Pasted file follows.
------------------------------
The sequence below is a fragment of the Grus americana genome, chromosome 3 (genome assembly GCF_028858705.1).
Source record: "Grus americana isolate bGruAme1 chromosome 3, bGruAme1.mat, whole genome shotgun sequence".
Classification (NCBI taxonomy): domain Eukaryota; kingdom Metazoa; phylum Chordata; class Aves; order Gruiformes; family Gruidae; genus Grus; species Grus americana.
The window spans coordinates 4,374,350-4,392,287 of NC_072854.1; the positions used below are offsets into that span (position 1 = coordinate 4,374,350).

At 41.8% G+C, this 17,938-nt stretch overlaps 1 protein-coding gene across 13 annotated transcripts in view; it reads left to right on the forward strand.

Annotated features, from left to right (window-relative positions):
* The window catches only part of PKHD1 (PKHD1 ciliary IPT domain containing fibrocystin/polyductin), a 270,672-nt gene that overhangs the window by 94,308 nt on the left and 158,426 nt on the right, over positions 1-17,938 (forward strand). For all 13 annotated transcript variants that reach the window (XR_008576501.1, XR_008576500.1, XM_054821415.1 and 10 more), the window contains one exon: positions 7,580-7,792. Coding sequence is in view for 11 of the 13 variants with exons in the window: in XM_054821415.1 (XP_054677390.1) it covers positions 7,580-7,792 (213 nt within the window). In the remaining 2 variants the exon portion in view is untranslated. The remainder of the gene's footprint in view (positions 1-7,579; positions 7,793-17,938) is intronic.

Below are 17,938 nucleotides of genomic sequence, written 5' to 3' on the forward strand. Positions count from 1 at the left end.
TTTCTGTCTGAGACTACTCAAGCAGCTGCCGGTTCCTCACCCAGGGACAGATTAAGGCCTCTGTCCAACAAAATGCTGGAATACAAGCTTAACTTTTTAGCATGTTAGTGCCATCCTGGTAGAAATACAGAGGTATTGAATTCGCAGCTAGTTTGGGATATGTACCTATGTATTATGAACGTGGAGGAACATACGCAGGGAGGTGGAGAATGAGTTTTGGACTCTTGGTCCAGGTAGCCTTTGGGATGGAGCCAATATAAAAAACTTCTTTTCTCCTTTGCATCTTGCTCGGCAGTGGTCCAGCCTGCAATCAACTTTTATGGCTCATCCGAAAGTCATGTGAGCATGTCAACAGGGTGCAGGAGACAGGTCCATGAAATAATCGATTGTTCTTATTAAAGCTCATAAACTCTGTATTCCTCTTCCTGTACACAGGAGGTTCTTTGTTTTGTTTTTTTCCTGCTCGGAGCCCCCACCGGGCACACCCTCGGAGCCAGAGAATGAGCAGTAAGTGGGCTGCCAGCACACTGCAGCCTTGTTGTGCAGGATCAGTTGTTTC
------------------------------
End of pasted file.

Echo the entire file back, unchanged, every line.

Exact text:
The sequence below is a fragment of the Grus americana genome, chromosome 3 (genome assembly GCF_028858705.1).
Source record: "Grus americana isolate bGruAme1 chromosome 3, bGruAme1.mat, whole genome shotgun sequence".
Classification (NCBI taxonomy): domain Eukaryota; kingdom Metazoa; phylum Chordata; class Aves; order Gruiformes; family Gruidae; genus Grus; species Grus americana.
The window spans coordinates 4,374,350-4,392,287 of NC_072854.1; the positions used below are offsets into that span (position 1 = coordinate 4,374,350).

At 41.8% G+C, this 17,938-nt stretch overlaps 1 protein-coding gene across 13 annotated transcripts in view; it reads left to right on the forward strand.

Annotated features, from left to right (window-relative positions):
* The window catches only part of PKHD1 (PKHD1 ciliary IPT domain containing fibrocystin/polyductin), a 270,672-nt gene that overhangs the window by 94,308 nt on the left and 158,426 nt on the right, over positions 1-17,938 (forward strand). For all 13 annotated transcript variants that reach the window (XR_008576501.1, XR_008576500.1, XM_054821415.1 and 10 more), the window contains one exon: positions 7,580-7,792. Coding sequence is in view for 11 of the 13 variants with exons in the window: in XM_054821415.1 (XP_054677390.1) it covers positions 7,580-7,792 (213 nt within the window). In the remaining 2 variants the exon portion in view is untranslated. The remainder of the gene's footprint in view (positions 1-7,579; positions 7,793-17,938) is intronic.

Below are 17,938 nucleotides of genomic sequence, written 5' to 3' on the forward strand. Positions count from 1 at the left end.
TTTCTGTCTGAGACTACTCAAGCAGCTGCCGGTTCCTCACCCAGGGACAGATTAAGGCCTCTGTCCAACAAAATGCTGGAATACAAGCTTAACTTTTTAGCATGTTAGTGCCATCCTGGTAGAAATACAGAGGTATTGAATTCGCAGCTAGTTTGGGATATGTACCTATGTATTATGAACGTGGAGGAACATACGCAGGGAGGTGGAGAATGAGTTTTGGACTCTTGGTCCAGGTAGCCTTTGGGATGGAGCCAATATAAAAAACTTCTTTTCTCCTTTGCATCTTGCTCGGCAGTGGTCCAGCCTGCAATCAACTTTTATGGCTCATCCGAAAGTCATGTGAGCATGTCAACAGGGTGCAGGAGACAGGTCCATGAAATAATCGATTGTTCTTATTAAAGCTCATAAACTCTGTATTCCTCTTCCTGTACACAGGAGGTTCTTTGTTTTGTTTTTTTCCTGCTCGGAGCCCCCACCGGGCACACCCTCGGAGCCAGAGAATGAGCAGTAAGTGGGCTGCCAGCACACTGCAGCCTTGTTGTGCAGGATCAGTTGTTTC